Archive for the ‘St. John the Evangelist’ Category

How Could They Follow Him?

January 21, 2023

3rd Sunday of Ordinary Time
By Fr. Victor Feltes

When I read the four Gospels for the first time, I naturally began with Matthew’s Gospel, and I remember being offended by today’s gospel reading. Matthew tells us Jesus was walking by the Sea of Galilee and saw two brothers, Simon and Andrew, with their fishing nets. He said, “Come after me, and I will make you fishers of men.” And they followed him. Then the Lord saw two other brothers, James and John, mending their nets. He called them too, and they immediately left their boat and their father to follow him. This episode really bothered me. Imagine being at your home or at your workplace, and a stranger knocks on your front door or walks up to your desk and says, “Follow me.” So you quit your job and leave your family to follow this person. Who would do that? It’s crazy. How can the Lord expect anyone to do that? But John’s Gospel reveals that today’s gospel was not the first time Jesus had met these future apostles.

Simon Peter’s brother Andrew and (traditionally) John the son of Zebedee were the two disciples who heard John the Baptist point out Jesus and say, “Behold, the Lamb of God.” This declaration led them to meet Jesus and spend the day with him. After this, Andrew first found his brother Simon and told him, “We have found the Messiah!” (that is, the Christ). Then Andrew brought Simon to Jesus. Jesus looked at him and said, “You are Simon the son of John; you will be called Cephas” (which is translated Peter). If John the son of Zebedee was that other unnamed disciple, then he likely told his older brother James all about meeting Jesus too. So in today’s gospel, when Jesus called the four men to follow him as “fishers of men” he was not some total stranger.

The various Gospels sometimes include or omit different details when recounting the same events. Luke’s Gospel adds further context to this scene. He records there was a crowd pressing in on Jesus that day by the Sea of Galilee. So Jesus got into Simon and Andrew’s boat, sat down, and taught the people from there a short distance from the shore. When Jesus finished speaking, he told Simon, “Put out into deep water and lower your nets for a catch.” Skeptical Simon reluctantly agreed, and they proceeded to catch such a great number of fish that their nets were tearing. They signaled to their partners in the other boat to come help and both boats became so filled that they were in danger of sinking. Astonishment at that catch of fish seized Simon and Andrew, and likewise James and John, who were Simon’s business partners. Jesus said to Simon, “Do not be afraid; from now on you will be catching men.”

Therefore, reading the Gospels together, we learn that Jesus was not a random stranger who just showed up one day demanding their full devotion. They were already familiar with Jesus, had heard his teaching, and witnessed his power. This enabled Simon, Andrew, James, and John to reasonably and radically follow Jesus Christ like they did.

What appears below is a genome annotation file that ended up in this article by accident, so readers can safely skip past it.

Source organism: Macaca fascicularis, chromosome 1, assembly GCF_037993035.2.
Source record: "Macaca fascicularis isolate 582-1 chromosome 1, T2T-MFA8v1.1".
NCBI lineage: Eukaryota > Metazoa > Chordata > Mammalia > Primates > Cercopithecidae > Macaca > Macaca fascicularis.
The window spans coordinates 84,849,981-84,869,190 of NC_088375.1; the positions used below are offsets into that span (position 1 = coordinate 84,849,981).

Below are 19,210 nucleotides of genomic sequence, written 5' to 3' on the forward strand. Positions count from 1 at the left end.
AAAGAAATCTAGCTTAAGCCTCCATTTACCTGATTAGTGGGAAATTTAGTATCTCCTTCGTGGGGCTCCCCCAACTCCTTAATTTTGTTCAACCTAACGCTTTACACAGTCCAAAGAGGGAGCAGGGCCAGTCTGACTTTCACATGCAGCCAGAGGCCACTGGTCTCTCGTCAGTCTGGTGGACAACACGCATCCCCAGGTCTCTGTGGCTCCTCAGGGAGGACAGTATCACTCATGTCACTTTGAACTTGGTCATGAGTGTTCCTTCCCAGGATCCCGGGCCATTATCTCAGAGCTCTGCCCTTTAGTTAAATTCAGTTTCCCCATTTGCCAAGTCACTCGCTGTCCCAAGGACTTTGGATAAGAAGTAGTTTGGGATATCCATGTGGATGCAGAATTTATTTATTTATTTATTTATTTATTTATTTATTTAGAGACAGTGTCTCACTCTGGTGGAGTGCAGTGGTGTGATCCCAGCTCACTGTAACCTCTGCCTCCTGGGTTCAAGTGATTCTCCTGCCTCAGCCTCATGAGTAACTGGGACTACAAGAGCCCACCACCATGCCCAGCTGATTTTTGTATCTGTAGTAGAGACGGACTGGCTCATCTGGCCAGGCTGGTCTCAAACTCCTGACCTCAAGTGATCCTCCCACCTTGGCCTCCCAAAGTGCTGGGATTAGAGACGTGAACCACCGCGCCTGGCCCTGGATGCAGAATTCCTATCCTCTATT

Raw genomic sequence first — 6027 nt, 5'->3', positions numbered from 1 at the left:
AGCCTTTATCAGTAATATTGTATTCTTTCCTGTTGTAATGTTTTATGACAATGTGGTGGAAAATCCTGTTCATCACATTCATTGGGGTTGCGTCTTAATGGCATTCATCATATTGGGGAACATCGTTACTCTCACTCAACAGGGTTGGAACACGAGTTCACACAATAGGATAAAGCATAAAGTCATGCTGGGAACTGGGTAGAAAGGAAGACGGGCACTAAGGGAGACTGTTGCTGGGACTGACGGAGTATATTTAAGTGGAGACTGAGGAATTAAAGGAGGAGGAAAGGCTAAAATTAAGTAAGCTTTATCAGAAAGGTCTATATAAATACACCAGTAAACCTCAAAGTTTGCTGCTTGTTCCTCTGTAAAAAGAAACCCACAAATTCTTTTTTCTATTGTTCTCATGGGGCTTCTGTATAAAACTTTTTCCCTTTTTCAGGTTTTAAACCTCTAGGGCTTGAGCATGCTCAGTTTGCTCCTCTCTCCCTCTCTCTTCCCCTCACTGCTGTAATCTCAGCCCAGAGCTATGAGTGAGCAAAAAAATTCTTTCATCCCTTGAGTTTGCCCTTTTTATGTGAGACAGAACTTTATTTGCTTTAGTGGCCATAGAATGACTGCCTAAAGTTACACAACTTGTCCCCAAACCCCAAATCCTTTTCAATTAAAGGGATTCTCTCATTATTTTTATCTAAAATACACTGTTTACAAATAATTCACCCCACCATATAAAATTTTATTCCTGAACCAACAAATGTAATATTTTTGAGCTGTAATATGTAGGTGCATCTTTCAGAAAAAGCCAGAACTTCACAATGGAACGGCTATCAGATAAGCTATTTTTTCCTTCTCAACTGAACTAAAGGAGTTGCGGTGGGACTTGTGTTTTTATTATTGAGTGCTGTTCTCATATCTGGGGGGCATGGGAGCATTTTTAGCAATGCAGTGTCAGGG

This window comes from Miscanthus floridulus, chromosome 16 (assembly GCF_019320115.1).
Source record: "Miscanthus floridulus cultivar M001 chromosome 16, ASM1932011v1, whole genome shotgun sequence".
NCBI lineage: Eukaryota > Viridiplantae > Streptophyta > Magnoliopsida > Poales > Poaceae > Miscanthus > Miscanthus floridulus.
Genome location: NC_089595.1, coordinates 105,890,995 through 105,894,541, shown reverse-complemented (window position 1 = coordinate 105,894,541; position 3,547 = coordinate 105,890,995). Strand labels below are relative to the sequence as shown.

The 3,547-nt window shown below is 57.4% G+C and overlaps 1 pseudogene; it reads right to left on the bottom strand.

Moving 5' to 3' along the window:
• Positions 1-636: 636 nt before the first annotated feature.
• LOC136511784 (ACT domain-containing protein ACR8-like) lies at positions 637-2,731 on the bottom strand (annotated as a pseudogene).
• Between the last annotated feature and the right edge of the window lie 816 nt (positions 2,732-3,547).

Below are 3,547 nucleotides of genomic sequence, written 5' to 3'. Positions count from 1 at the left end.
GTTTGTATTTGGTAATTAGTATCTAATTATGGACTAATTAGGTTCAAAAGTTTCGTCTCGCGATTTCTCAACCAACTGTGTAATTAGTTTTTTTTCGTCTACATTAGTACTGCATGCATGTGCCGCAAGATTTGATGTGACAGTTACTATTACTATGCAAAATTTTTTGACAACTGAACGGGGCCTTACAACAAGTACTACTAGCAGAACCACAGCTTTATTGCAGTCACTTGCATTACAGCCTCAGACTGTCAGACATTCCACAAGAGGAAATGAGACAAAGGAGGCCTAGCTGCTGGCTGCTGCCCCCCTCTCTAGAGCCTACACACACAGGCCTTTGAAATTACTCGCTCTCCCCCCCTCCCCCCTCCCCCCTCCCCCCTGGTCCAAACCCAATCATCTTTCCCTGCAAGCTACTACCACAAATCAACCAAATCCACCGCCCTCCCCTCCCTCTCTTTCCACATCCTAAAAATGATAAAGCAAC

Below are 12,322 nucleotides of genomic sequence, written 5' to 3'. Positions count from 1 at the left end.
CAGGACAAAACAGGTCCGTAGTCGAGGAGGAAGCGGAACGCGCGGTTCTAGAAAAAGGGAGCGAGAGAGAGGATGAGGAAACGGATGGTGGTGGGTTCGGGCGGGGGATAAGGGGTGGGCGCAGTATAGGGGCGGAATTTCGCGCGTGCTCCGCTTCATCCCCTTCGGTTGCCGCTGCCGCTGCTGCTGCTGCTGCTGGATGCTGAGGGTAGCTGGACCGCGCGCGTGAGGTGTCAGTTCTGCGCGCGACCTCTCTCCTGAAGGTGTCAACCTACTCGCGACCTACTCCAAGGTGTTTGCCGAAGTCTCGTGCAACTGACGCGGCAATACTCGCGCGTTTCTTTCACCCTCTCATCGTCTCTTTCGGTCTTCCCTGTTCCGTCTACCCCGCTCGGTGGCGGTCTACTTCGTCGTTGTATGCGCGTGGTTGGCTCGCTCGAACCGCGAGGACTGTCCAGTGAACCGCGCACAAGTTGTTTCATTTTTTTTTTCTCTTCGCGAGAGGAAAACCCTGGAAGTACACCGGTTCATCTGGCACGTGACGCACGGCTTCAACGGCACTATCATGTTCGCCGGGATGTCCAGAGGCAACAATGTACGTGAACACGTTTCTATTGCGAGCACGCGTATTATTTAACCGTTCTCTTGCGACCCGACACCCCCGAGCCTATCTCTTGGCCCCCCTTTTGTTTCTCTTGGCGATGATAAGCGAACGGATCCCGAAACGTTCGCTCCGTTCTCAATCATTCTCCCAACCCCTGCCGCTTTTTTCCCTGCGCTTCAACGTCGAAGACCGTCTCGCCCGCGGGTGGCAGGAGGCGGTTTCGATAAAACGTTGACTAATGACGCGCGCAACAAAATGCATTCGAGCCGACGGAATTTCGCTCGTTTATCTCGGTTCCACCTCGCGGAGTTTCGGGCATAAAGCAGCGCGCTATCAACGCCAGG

Among all famous figures, Jesus Christ may have the highest name recognition in the world. Everyone has heard of Jesus, but how well do people know him? Surely, Jesus would like to call many to more; to a deeper relationship with himself and a closer connection to his one, holy, catholic, and apostolic Church. How can you help? Your non-Catholic or non-practicing family, friends, and acquaintances know you, they like you, and regard you. They rarely (if ever) see or hear me, but they frequently encounter you. Simon Peter took Jesus seriously because his brother Andrew. Andrew already knew Jesus, told stories and spoke highly of him, and encouraged Simon to meet him. You can be like Andrew for people in your life. As I preached at the other Masses last Sunday, three ways you can draw people closer to Christ and his Church are by sharing your prayers, sharing your stories, and sharing your invitations.

Share your Prayers
When you share your prayers with others it reflects that you know Jesus. Whenever someone asks for your prayers, or even when someone entrusts their burdens to you, offer to pray with them then and there. It’s easy—just talk to Jesus out loud. The words of your prayer don’t need to be eloquent, just sincere. People are typically receptive to this and very grateful for it, and your shared prayer can open the door for a miracle in their lives.

Share your Stories
When you share your faith stories with others it reveals the power of Jesus in our world. How have you encountered Jesus? What has the Lord done for you? What are your personal miracles and spirit stories? Don’t hide these highlight experiences of your spiritual life under bushel baskets, but be humble enough to share them for others’ good. When the disciples realized what Jesus Christ could do, through the miracle of the great catch of fish, they left everything to follow him.

Share your Invitations